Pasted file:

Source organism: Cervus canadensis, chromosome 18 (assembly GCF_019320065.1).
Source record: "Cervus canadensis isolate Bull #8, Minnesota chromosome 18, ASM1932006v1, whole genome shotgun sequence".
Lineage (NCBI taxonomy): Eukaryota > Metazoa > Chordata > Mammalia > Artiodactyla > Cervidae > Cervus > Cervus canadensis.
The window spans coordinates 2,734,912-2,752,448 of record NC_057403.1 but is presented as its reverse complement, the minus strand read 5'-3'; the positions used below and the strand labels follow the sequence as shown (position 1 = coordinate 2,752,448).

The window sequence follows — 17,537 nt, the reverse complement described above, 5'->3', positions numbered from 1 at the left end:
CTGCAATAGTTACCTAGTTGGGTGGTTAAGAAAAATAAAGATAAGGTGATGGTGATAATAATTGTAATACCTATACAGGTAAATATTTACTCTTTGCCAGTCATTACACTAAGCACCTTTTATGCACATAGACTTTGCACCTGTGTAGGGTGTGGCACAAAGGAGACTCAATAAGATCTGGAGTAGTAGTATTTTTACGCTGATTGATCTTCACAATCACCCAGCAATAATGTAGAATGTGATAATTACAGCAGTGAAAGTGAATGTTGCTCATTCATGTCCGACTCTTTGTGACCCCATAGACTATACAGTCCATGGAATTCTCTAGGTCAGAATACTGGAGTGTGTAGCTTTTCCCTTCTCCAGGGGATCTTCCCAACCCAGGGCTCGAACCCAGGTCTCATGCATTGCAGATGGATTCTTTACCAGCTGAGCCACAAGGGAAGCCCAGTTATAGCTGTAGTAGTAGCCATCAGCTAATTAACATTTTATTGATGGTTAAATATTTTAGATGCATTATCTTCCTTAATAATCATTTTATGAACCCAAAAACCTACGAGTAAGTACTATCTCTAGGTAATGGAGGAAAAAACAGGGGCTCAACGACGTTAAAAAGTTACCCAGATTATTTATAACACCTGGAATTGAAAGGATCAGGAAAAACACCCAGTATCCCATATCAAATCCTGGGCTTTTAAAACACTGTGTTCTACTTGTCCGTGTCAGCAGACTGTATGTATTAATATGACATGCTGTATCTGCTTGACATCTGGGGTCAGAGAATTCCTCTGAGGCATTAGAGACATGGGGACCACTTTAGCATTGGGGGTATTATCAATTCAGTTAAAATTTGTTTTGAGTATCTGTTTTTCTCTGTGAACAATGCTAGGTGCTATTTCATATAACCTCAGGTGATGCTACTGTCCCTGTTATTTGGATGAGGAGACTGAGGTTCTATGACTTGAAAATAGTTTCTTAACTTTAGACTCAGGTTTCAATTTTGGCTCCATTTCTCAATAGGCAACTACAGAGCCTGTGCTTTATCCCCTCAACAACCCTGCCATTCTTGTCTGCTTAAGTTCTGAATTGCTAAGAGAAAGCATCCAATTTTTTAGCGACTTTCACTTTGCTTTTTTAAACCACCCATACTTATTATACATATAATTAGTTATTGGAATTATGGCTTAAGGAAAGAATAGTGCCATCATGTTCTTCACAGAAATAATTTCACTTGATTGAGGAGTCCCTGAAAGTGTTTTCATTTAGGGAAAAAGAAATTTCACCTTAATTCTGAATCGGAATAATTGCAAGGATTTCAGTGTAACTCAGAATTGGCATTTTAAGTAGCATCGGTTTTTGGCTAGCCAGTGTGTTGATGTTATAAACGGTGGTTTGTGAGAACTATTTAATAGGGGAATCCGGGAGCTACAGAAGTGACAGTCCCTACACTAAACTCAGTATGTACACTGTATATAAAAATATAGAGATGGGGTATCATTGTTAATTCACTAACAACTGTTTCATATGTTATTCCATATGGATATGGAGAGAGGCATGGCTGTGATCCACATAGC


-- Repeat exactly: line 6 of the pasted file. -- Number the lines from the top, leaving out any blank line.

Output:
CTGCAATAGTTACCTAGTTGGGTGGTTAAGAAAAATAAAGATAAGGTGATGGTGATAATAATTGTAATACCTATACAGGTAAATATTTACTCTTTGCCAGTCATTACACTAAGCACCTTTTATGCACATAGACTTTGCACCTGTGTAGGGTGTGGCACAAAGGAGACTCAATAAGATCTGGAGTAGTAGTATTTTTACGCTGATTGATCTTCACAATCACCCAGCAATAATGTAGAATGTGATAATTACAGCAGTGAAAGTGAATGTTGCTCATTCATGTCCGACTCTTTGTGACCCCATAGACTATACAGTCCATGGAATTCTCTAGGTCAGAATACTGGAGTGTGTAGCTTTTCCCTTCTCCAGGGGATCTTCCCAACCCAGGGCTCGAACCCAGGTCTCATGCATTGCAGATGGATTCTTTACCAGCTGAGCCACAAGGGAAGCCCAGTTATAGCTGTAGTAGTAGCCATCAGCTAATTAACATTTTATTGATGGTTAAATATTTTAGATGCATTATCTTCCTTAATAATCATTTTATGAACCCAAAAACCTACGAGTAAGTACTATCTCTAGGTAATGGAGGAAAAAACAGGGGCTCAACGACGTTAAAAAGTTACCCAGATTATTTATAACACCTGGAATTGAAAGGATCAGGAAAAACACCCAGTATCCCATATCAAATCCTGGGCTTTTAAAACACTGTGTTCTACTTGTCCGTGTCAGCAGACTGTATGTATTAATATGACATGCTGTATCTGCTTGACATCTGGGGTCAGAGAATTCCTCTGAGGCATTAGAGACATGGGGACCACTTTAGCATTGGGGGTATTATCAATTCAGTTAAAATTTGTTTTGAGTATCTGTTTTTCTCTGTGAACAATGCTAGGTGCTATTTCATATAACCTCAGGTGATGCTACTGTCCCTGTTATTTGGATGAGGAGACTGAGGTTCTATGACTTGAAAATAGTTTCTTAACTTTAGACTCAGGTTTCAATTTTGGCTCCATTTCTCAATAGGCAACTACAGAGCCTGTGCTTTATCCCCTCAACAACCCTGCCATTCTTGTCTGCTTAAGTTCTGAATTGCTAAGAGAAAGCATCCAATTTTTTAGCGACTTTCACTTTGCTTTTTTAAACCACCCATACTTATTATACATATAATTAGTTATTGGAATTATGGCTTAAGGAAAGAATAGTGCCATCATGTTCTTCACAGAAATAATTTCACTTGATTGAGGAGTCCCTGAAAGTGTTTTCATTTAGGGAAAAAGAAATTTCACCTTAATTCTGAATCGGAATAATTGCAAGGATTTCAGTGTAACTCAGAATTGGCATTTTAAGTAGCATCGGTTTTTGGCTAGCCAGTGTGTTGATGTTATAAACGGTGGTTTGTGAGAACTATTTAATAGGGGAATCCGGGAGCTACAGAAGTGACAGTCCCTACACTAAACTCAGTATGTACACTGTATATAAAAATATAGAGATGGGGTATCATTGTTAATTCACTAACAACTGTTTCATATGTTATTCCATATGGATATGGAGAGAGGCATGGCTGTGATCCACATAGC